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The top 3 ways that water destroys our homes and buildings.


Durability in the form of preventing water damage is one of the most important characteristics for our homes and buildings. Besides destructive natural events, water and moisture is one of the most potent and damaging forces when it comes to the things we build. Western North Carolina gets lots of rain and experiences high levels of humidity for much of the year. Indoor humidity can also take its toll from the inside out.

Besides the visible damage that water can do, its the hidden damage that most homes experience and causes trouble. Most home’s water damage takes place behind the finishes and sometimes only comes to light when renovation reveals mold, decay or structural issues that have to be dealt with. Its common for hidden leaks and moisture problems to cause mold, mildew and Indoor Air Quality problems in brand new homes and go undetected for many years.

Below we break down the three main ways that water causes trouble in our dwellings.

1. Bulk Water

The most common and destructive type of water damage is a broad category that can include many sources and points of entry.  Some of the bulk water sub-categories include:

  • Water seepage though basement walls.
  • Leaks through walls at areas like doors and windows
  • Roof leaks, usually through penetrations and flashing errors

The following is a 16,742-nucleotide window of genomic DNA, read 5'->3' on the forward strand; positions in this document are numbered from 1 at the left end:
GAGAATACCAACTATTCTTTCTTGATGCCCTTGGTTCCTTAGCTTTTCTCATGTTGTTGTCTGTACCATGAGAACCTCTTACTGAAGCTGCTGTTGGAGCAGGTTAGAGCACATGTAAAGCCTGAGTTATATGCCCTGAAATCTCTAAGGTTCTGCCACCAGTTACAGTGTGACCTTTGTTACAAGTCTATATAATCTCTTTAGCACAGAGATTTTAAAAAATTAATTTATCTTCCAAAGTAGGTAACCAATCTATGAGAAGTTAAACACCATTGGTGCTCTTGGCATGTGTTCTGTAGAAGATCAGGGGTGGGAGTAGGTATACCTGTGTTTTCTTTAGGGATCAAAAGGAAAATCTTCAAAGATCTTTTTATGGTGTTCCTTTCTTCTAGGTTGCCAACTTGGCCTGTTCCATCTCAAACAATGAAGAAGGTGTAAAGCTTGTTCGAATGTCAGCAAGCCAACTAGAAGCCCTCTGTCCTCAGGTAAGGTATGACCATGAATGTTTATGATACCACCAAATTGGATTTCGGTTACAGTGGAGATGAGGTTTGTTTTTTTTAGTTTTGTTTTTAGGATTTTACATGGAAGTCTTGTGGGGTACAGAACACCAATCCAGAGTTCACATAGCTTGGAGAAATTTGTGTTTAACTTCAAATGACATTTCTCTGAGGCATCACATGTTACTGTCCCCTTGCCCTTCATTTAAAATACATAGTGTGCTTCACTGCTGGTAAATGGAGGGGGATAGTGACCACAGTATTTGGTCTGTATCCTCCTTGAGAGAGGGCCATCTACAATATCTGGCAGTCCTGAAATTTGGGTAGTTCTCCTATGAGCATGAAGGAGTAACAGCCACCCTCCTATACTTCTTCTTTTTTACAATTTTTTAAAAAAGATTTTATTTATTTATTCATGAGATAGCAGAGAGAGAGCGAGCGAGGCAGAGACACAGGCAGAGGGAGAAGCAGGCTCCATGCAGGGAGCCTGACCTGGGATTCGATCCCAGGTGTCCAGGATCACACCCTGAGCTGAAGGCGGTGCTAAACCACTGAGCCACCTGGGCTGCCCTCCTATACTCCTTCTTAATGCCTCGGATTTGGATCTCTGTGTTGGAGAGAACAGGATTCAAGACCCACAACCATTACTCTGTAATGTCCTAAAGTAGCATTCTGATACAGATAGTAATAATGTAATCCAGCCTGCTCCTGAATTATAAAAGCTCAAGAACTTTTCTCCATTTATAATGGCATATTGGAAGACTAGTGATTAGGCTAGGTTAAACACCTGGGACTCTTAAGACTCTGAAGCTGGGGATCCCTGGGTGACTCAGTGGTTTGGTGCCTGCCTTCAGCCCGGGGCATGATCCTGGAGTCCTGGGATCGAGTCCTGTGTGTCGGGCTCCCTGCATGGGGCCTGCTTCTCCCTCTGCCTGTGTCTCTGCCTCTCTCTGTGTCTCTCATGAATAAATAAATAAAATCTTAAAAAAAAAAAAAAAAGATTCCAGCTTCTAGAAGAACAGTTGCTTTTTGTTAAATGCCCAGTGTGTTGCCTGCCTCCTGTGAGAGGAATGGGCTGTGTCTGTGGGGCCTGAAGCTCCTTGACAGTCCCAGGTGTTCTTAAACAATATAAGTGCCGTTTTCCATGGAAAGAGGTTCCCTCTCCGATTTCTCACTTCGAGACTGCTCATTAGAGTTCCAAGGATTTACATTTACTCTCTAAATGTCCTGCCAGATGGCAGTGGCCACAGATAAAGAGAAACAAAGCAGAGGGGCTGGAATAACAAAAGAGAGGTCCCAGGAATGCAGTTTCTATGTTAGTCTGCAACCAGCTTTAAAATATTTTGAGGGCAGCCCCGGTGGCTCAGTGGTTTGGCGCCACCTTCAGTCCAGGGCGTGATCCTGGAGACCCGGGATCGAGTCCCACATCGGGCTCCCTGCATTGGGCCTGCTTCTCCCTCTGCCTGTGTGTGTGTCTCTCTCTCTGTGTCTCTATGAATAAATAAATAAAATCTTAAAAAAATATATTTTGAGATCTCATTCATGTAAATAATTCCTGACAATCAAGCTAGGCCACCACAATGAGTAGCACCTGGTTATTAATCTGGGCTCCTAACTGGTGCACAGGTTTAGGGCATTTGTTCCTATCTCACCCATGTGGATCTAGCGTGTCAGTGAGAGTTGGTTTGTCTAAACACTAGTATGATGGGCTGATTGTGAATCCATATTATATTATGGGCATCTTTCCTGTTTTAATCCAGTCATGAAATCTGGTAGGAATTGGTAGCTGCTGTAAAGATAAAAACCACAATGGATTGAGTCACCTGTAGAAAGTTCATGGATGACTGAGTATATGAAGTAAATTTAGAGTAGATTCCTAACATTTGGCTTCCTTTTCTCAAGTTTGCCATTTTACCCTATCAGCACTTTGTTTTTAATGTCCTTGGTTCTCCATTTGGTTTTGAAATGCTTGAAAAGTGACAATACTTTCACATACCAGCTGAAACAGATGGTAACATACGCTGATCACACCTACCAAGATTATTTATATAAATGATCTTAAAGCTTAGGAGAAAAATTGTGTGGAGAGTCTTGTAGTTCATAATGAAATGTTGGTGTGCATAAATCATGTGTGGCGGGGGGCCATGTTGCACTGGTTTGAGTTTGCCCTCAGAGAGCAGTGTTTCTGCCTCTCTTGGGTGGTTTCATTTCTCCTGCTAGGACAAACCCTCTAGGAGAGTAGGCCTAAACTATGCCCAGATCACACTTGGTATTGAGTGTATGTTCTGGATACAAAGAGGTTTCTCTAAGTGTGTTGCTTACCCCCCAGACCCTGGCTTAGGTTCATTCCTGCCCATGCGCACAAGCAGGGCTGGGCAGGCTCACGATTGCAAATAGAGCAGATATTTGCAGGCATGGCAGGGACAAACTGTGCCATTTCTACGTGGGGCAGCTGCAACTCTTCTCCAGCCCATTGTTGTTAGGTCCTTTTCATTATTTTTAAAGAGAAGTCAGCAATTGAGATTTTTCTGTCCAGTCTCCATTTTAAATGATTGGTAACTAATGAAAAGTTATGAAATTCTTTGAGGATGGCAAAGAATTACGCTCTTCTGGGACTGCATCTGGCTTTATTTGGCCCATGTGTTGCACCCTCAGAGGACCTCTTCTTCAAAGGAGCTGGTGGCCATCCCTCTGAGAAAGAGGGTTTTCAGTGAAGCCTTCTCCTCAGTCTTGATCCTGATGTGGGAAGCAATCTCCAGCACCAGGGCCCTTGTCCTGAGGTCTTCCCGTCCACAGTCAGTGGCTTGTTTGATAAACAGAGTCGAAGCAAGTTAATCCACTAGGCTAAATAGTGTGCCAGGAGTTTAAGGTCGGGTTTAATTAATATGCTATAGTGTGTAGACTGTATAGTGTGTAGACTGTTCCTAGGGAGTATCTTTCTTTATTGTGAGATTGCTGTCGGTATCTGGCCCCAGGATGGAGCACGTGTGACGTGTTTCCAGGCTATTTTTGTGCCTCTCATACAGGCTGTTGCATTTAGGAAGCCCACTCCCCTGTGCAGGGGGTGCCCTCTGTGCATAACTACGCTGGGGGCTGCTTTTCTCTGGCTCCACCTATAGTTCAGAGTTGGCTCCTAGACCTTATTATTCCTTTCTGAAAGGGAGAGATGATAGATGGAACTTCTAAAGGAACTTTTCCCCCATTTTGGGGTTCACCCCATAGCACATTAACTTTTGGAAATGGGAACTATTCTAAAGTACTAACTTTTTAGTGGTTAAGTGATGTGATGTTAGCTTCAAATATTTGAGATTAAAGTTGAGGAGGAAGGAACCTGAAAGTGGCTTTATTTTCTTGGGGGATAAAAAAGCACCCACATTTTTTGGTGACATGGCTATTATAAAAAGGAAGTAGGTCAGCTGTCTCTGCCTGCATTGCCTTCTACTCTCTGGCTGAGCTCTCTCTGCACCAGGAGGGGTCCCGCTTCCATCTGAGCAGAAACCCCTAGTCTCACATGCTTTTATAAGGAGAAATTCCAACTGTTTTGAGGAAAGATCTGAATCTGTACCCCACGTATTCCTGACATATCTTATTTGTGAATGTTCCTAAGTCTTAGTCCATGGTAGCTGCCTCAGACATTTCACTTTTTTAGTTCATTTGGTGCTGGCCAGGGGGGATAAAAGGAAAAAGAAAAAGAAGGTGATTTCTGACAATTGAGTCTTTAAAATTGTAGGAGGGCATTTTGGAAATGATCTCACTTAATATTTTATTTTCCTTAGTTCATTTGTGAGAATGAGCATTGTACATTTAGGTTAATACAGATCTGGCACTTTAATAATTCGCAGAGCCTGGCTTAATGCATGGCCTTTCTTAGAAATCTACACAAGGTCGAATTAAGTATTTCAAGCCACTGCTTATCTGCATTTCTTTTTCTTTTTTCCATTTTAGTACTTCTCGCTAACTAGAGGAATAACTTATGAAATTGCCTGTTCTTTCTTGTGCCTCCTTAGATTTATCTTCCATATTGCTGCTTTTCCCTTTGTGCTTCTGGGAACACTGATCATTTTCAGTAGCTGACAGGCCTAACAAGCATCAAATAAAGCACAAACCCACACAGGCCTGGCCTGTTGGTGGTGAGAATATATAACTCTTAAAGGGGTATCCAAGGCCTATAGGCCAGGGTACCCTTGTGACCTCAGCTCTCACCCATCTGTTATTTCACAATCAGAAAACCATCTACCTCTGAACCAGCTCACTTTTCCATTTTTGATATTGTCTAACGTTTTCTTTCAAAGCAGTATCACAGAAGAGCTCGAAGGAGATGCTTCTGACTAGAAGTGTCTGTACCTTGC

• Plumbing leaks, sort of an outlier here but relevant

Bulk water leaks come in many forms from the rare catastrophic plumbing failure to the more common hidden leak that causes its damage over many years. Homeowner maintenance can go a long way to preventing and reducing problems. The same can be said for owners looking to build new homes: knowing the most common sources of problems and then ensuring that the building team handles them right the first time.

Bulk water intrusion is an immense subject that I will expand with further blog entries but two of the most common areas of concerns I see with new construction in our area: foundation drainage and window flashing. Iam sure any good roofer in the area could easily argue that poor roofing details are candidates for the most common problems with water damage. A blog that I mostly agree with is the 3 most common roof repairs.

roof deck decay from poor roofing details

The problem in this picture should be obvious to any experienced builder or designer; no cricket!

I write this in the middle of my own home’s renovation involving my 1920′s era basement where I have been sponging the large puddle of water that has crept in from the recent heavy rain event. I am slightly pleased by the fact that the puddle was handled by a sponge and bucket as opposed to the hose and siphon for the larger pools Ive had in the past. I am working hard to fix this problem without major excavation or installing a sump pit and pump. If only the original designer or builder had done a better job of waterproofing and/or foundation drainage..

2. Air Leaks

Uncontrolled, random air leaks are responsible for the second leading cause of water and moisture damage in our homes and buildings. Humid air will deposit its moisture on cold surfaces and over time this can add up to an amazing amount of moisture and resulting damage. This type of damage rarely reveals itself in the ways bulk water intrusion does but it can still cause serious problems behind the finished surfaces.

picture of mold on osb sheathing caused by air leak.

Attic hatchways are notorious leakage pathways.

Picture of roof sheathing with mold damage